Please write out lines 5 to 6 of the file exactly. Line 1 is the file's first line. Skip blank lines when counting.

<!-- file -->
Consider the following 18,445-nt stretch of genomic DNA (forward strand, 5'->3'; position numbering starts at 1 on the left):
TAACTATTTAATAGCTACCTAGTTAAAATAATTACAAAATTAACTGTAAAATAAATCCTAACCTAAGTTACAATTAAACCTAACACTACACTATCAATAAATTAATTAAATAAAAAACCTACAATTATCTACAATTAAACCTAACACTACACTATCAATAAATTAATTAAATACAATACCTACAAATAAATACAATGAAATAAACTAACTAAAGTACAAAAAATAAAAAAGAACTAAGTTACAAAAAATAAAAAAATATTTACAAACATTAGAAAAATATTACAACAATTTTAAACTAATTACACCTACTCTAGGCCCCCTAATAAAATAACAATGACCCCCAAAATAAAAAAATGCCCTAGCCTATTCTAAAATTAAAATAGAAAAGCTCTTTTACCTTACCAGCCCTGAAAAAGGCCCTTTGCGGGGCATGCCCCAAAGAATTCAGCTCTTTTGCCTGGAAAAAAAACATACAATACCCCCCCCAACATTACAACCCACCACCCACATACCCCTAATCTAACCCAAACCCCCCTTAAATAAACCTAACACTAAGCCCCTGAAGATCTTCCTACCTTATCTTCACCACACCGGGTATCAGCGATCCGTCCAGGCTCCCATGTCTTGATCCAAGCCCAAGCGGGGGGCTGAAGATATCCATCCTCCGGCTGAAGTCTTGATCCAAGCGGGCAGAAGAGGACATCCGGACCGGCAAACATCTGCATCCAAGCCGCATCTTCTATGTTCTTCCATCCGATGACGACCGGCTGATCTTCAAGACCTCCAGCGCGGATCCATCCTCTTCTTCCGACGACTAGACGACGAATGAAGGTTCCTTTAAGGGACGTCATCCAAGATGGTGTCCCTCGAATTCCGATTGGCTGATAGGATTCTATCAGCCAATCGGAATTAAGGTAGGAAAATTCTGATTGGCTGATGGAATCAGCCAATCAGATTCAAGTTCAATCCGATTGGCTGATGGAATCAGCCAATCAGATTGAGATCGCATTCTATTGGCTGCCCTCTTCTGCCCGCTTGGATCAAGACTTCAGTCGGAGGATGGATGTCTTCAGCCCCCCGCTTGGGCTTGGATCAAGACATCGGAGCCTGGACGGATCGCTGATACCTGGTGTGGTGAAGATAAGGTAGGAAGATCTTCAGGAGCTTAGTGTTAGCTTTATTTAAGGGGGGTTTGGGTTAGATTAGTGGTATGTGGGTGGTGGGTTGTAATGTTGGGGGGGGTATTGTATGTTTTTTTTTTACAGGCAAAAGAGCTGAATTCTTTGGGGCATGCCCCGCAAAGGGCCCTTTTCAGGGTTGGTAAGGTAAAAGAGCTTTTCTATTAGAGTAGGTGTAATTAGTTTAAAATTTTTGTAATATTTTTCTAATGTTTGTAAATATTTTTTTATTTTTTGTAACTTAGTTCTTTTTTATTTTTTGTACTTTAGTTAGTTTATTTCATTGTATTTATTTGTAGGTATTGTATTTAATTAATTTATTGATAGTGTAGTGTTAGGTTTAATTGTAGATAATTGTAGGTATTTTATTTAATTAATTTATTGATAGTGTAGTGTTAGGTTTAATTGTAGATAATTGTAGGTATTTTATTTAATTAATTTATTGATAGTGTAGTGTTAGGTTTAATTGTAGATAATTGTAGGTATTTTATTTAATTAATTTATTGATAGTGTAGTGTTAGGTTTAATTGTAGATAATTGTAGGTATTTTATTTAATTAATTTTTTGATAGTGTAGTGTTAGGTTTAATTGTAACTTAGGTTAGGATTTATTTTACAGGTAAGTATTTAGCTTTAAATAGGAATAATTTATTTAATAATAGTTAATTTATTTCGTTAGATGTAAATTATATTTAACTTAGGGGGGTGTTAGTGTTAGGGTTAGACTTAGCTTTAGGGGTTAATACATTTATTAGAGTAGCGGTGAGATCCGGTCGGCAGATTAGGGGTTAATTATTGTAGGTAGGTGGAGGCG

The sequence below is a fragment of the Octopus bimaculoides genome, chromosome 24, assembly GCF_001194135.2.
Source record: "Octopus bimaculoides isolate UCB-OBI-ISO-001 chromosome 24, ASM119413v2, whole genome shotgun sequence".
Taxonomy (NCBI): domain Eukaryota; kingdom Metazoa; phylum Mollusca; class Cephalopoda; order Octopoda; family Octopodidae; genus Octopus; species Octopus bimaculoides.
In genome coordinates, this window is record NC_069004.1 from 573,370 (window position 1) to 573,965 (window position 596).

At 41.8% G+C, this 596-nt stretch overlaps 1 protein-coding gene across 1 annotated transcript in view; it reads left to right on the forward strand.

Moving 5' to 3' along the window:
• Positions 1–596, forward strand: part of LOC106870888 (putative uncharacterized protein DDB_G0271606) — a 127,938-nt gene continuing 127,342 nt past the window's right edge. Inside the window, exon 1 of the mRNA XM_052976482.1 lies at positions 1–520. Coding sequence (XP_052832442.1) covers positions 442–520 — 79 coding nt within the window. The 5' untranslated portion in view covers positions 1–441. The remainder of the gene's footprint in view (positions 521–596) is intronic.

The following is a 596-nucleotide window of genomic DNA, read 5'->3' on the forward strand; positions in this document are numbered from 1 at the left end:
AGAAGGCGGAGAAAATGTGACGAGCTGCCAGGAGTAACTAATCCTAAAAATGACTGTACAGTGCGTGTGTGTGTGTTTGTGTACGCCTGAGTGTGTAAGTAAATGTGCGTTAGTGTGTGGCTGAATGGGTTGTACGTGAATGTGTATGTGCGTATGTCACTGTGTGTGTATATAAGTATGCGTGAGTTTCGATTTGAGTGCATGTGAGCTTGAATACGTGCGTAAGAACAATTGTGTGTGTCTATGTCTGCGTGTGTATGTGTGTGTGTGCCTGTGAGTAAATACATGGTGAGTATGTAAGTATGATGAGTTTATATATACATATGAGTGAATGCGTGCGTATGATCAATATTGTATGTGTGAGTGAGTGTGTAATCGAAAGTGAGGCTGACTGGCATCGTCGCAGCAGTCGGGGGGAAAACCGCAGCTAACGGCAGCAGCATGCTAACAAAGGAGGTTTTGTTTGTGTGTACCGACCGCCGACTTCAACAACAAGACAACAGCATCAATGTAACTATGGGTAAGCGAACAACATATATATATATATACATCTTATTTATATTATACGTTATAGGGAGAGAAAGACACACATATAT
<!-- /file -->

Taxonomy (NCBI): domain Eukaryota; kingdom Metazoa; phylum Mollusca; class Cephalopoda; order Octopoda; family Octopodidae; genus Octopus; species Octopus bimaculoides.
In genome coordinates, this window is record NC_069004.1 from 573,370 (window position 1) to 573,965 (window position 596).